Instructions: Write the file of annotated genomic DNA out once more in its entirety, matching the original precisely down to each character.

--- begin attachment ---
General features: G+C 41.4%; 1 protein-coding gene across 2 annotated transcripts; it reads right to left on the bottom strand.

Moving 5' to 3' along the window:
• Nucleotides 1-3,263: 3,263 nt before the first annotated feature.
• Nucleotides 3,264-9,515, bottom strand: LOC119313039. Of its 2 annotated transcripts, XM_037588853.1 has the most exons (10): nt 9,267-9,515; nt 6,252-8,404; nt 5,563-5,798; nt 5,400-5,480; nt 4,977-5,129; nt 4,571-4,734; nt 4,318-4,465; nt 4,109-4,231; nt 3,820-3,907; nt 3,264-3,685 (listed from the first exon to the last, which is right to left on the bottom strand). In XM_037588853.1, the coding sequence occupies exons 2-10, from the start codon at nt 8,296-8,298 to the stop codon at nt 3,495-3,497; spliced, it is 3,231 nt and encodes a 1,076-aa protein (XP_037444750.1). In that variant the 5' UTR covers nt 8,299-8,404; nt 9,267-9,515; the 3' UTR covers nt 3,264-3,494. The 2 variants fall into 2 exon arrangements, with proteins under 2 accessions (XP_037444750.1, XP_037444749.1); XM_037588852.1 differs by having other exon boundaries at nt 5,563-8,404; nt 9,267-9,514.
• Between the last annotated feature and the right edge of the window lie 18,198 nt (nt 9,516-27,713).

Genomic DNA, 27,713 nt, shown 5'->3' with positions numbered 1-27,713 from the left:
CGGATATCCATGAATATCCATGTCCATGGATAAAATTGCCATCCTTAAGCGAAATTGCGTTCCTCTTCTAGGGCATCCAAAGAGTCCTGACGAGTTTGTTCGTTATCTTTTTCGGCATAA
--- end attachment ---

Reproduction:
General features: G+C 41.4%; 1 protein-coding gene across 2 annotated transcripts; it reads right to left on the bottom strand.

Moving 5' to 3' along the window:
• Nucleotides 1-3,263: 3,263 nt before the first annotated feature.
• Nucleotides 3,264-9,515, bottom strand: LOC119313039. Of its 2 annotated transcripts, XM_037588853.1 has the most exons (10): nt 9,267-9,515; nt 6,252-8,404; nt 5,563-5,798; nt 5,400-5,480; nt 4,977-5,129; nt 4,571-4,734; nt 4,318-4,465; nt 4,109-4,231; nt 3,820-3,907; nt 3,264-3,685 (listed from the first exon to the last, which is right to left on the bottom strand). In XM_037588853.1, the coding sequence occupies exons 2-10, from the start codon at nt 8,296-8,298 to the stop codon at nt 3,495-3,497; spliced, it is 3,231 nt and encodes a 1,076-aa protein (XP_037444750.1). In that variant the 5' UTR covers nt 8,299-8,404; nt 9,267-9,515; the 3' UTR covers nt 3,264-3,494. The 2 variants fall into 2 exon arrangements, with proteins under 2 accessions (XP_037444750.1, XP_037444749.1); XM_037588852.1 differs by having other exon boundaries at nt 5,563-8,404; nt 9,267-9,514.
• Between the last annotated feature and the right edge of the window lie 18,198 nt (nt 9,516-27,713).

Genomic DNA, 27,713 nt, shown 5'->3' with positions numbered 1-27,713 from the left:
CGGATATCCATGAATATCCATGTCCATGGATAAAATTGCCATCCTTAAGCGAAATTGCGTTCCTCTTCTAGGGCATCCAAAGAGTCCTGACGAGTTTGTTCGTTATCTTTTTCGGCATAA